Another Stern warning on carbon price

3rd July 2014

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  • Carbon Trading ,
  • EU


Gillian Kennedy

The price of carbon may have to rise to $260 a tonne by 2035 if the world is to avoid warming of more than 2ºC above pre-industrial levels, says a new assessment by economist Lord Stern, author of the 2006 review of the economics of climate change and chair of the ESRC centre for climate change economics and policy.

His latest study estimates that a tonne of carbon today needs to cost between $32 and $103 to prevent warming above the 2ºC threshold scientists believe is the limit to avoid dangerous climate change. By 2035, the price could rise to between $82 and $260 a tonne, depending on how great the damage from climate change is over the next two decades.

The figures are contained in a paper published in The Economic Journal and co-authored with Dr Simon Dietz.

Standard economic models tend to underestimate the risks of climate change, so Stern and Dietz base their figures on a revised version of the dynamic integrated climate-economy (DICE) model. Whereas the standard DICE model looks only at the economic impact of around 3ºC of warming, Stern and Dietz used it to calculate the economic cost of a range of temperature rises, from 1.5ºC to 6ºC. They also factored in the impact of climate change on countries’ infrastructure, such as the damage to coastal power stations from a rise in sea levels and the amount of global economic output lost as temperatures increase.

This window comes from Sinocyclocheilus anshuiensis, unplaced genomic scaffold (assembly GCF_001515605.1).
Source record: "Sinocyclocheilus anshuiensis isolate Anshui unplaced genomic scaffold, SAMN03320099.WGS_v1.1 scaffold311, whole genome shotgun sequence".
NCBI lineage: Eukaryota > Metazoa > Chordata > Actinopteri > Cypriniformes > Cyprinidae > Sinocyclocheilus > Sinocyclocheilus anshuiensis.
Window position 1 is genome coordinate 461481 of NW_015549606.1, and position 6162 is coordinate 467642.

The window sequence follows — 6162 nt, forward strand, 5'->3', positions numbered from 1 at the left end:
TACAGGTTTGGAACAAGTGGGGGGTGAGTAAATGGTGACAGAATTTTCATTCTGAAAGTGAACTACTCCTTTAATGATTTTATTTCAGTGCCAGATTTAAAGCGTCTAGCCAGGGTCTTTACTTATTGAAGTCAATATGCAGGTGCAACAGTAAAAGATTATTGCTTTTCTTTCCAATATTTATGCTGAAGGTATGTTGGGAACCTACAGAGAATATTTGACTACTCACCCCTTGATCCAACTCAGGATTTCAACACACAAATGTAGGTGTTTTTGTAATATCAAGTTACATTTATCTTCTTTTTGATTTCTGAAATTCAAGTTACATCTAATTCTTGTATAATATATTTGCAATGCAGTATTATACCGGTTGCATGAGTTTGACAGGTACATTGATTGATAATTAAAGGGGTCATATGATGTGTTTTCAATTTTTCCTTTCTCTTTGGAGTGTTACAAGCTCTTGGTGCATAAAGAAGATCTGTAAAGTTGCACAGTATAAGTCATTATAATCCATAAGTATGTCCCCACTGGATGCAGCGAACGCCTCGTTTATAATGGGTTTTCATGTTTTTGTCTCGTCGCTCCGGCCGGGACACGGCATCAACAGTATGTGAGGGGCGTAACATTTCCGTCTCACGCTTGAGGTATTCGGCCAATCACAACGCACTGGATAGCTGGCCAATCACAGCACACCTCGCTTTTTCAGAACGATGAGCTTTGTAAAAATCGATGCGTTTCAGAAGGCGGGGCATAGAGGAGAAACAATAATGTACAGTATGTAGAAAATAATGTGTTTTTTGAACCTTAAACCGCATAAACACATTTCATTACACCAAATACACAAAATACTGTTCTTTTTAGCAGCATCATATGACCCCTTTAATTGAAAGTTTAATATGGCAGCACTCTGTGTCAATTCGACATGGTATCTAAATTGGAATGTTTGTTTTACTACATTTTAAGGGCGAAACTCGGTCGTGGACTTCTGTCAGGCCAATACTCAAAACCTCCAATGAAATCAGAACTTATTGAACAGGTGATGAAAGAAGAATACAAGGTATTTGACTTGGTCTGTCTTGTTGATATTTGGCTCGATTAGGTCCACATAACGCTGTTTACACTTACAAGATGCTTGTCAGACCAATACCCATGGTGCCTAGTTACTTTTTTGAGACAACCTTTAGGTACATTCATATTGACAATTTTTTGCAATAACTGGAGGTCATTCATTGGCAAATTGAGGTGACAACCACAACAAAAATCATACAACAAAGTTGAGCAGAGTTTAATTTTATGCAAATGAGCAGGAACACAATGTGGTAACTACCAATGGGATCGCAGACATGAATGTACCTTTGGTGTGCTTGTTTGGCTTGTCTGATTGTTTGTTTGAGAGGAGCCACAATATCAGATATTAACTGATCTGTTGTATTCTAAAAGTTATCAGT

The findings, described by the authors as preliminary, came as José Ángel Gurría, secretary-general at the OECD, called on policymakers to impose a “big fat tax” on carbon emissions. He told the World Cities summit in Singapore that the most cost-effective way of cutting emissions to keep the rate of global warming below 2ºC is through pricing measures, such as a carbon tax or an emissions trading system (ETS). His preference would be the former, he said.

A report in 2013 from the OECD made the case for carbon pricing mechanisms as a way to move to a low-carbon economy: “Since producers and consumers would pay for each tonne of CO2 emitted, explicit carbon pricing provides an incentive to continuously improve the efficiency of energy use, and to develop and deploy technologies that substitute for existing carbon-emitting technologies.”


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